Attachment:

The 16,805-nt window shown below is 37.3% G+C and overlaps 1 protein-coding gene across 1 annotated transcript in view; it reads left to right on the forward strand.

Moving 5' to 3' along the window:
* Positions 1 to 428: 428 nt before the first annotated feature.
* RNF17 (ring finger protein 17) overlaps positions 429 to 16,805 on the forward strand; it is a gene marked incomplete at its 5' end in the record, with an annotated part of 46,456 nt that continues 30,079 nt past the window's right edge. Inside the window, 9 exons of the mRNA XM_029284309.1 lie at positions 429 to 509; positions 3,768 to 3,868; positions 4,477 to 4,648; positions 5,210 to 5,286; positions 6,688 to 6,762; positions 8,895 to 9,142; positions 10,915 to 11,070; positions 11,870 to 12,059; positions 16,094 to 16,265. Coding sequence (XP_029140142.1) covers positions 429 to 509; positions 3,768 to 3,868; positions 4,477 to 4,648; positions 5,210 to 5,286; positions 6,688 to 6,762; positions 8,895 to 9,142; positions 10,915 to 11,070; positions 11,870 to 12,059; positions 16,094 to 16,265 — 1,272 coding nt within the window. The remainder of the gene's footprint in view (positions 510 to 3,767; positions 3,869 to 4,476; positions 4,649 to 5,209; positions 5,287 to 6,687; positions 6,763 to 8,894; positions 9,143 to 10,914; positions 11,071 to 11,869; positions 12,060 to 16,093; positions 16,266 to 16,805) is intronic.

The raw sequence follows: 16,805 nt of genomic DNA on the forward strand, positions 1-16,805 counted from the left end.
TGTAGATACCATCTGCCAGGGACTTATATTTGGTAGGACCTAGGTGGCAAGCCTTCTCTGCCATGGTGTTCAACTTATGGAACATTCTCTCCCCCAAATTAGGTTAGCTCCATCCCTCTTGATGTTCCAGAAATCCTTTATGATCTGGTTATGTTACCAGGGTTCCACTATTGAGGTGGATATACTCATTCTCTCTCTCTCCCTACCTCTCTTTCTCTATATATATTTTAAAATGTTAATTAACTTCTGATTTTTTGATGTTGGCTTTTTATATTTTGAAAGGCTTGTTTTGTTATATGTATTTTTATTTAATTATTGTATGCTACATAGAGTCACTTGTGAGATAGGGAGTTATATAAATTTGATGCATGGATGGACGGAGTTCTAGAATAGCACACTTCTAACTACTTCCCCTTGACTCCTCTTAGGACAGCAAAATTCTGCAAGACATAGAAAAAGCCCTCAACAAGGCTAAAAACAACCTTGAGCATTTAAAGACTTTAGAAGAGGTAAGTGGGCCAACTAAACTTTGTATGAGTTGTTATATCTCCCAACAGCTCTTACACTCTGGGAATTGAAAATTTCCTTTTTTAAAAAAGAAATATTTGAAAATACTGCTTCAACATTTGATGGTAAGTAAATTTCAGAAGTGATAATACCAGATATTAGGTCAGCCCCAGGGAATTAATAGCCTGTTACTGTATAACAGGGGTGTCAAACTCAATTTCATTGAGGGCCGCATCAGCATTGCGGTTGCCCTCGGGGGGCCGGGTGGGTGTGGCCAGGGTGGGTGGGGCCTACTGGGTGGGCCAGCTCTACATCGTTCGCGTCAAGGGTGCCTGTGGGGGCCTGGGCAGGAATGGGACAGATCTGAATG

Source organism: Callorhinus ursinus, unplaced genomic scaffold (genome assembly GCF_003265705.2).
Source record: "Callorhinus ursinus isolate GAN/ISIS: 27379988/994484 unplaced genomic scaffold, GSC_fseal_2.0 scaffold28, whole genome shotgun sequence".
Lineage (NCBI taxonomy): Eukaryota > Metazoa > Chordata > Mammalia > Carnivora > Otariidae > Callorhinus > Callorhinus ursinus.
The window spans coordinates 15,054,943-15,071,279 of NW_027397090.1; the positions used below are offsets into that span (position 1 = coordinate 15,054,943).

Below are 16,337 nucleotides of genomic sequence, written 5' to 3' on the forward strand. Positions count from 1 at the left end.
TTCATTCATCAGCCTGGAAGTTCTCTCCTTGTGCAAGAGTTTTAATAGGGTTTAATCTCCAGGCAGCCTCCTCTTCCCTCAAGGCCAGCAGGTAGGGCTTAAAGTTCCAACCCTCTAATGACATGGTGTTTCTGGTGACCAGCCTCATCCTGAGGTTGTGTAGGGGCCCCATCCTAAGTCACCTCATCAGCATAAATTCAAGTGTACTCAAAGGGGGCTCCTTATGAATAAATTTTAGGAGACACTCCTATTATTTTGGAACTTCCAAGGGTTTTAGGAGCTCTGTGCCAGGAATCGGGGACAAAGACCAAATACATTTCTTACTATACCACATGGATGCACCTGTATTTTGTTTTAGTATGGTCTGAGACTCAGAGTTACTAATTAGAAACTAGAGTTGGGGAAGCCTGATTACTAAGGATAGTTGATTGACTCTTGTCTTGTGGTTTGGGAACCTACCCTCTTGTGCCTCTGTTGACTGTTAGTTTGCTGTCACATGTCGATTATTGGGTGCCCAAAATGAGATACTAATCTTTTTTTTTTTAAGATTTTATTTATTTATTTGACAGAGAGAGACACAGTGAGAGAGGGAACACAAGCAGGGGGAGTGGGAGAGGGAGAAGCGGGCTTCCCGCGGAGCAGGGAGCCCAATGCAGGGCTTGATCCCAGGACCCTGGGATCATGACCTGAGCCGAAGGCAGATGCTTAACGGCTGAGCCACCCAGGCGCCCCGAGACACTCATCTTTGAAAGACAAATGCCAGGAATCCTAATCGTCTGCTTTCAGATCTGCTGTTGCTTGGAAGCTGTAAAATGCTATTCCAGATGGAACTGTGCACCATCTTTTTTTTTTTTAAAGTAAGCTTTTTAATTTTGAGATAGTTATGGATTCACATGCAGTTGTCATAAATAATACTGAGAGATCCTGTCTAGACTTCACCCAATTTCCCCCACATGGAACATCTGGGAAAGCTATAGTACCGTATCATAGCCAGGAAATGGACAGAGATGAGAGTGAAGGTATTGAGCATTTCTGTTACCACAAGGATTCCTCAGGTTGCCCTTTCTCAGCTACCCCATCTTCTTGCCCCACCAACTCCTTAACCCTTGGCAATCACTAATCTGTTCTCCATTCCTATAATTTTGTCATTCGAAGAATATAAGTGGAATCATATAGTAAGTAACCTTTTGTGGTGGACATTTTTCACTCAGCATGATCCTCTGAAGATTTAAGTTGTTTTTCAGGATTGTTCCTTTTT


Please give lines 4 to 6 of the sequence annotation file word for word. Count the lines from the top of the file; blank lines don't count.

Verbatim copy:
* RNF17 (ring finger protein 17) overlaps positions 429 to 16,805 on the forward strand; it is a gene marked incomplete at its 5' end in the record, with an annotated part of 46,456 nt that continues 30,079 nt past the window's right edge. Inside the window, 9 exons of the mRNA XM_029284309.1 lie at positions 429 to 509; positions 3,768 to 3,868; positions 4,477 to 4,648; positions 5,210 to 5,286; positions 6,688 to 6,762; positions 8,895 to 9,142; positions 10,915 to 11,070; positions 11,870 to 12,059; positions 16,094 to 16,265. Coding sequence (XP_029140142.1) covers positions 429 to 509; positions 3,768 to 3,868; positions 4,477 to 4,648; positions 5,210 to 5,286; positions 6,688 to 6,762; positions 8,895 to 9,142; positions 10,915 to 11,070; positions 11,870 to 12,059; positions 16,094 to 16,265 — 1,272 coding nt within the window. The remainder of the gene's footprint in view (positions 510 to 3,767; positions 3,869 to 4,476; positions 4,649 to 5,209; positions 5,287 to 6,687; positions 6,763 to 8,894; positions 9,143 to 10,914; positions 11,071 to 11,869; positions 12,060 to 16,093; positions 16,266 to 16,805) is intronic.

The raw sequence follows: 16,805 nt of genomic DNA on the forward strand, positions 1-16,805 counted from the left end.
TGTAGATACCATCTGCCAGGGACTTATATTTGGTAGGACCTAGGTGGCAAGCCTTCTCTGCCATGGTGTTCAACTTATGGAACATTCTCTCCCCCAAATTAGGTTAGCTCCATCCCTCTTGATGTTCCAGAAATCCTTTATGATCTGGTTATGTTACCAGGGTTCCACTATTGAGGTGGATATACTCATTCTCTCTCTCTCCCTACCTCTCTTTCTCTATATATATTTTAAAATGTTAATTAACTTCTGATTTTTTGATGTTGGCTTTTTATATTTTGAAAGGCTTGTTTTGTTATATGTATTTTTATTTAATTATTGTATGCTACATAGAGTCACTTGTGAGATAGGGAGTTATATAAATTTGATGCATGGATGGACGGAGTTCTAGAATAGCACACTTCTAACTACTTCCCCTTGACTCCTCTTAGGACAGCAAAATTCTGCAAGACATAGAAAAAGCCCTCAACAAGGCTAAAAACAACCTTGAGCATTTAAAGACTTTAGAAGAGGTAAGTGGGCCAACTAAACTTTGTATGAGTTGTTATATCTCCCAACAGCTCTTACACTCTGGGAATTGAAAATTTCCTTTTTTAAAAAAGAAATATTTGAAAATACTGCTTCAACATTTGATGGTAAGTAAATTTCAGAAGTGATAATACCAGATATTAGGTCAGCCCCAGGGAATTAATAGCCTGTTACTGTATAACAGGGGTGTCAAACTCAATTTCATTGAGGGCCGCATCAGCATTGCGGTTGCCCTCGGGGGGCCGGGTGGGTGTGGCCAGGGTGGGTGGGGCCTACTGGGTGGGCCAGCTCTACATCGTTCGCGTCAAGGGTGCCTGTGGGGGCCTGGGCAGGAATGGGACAGATCTGAATG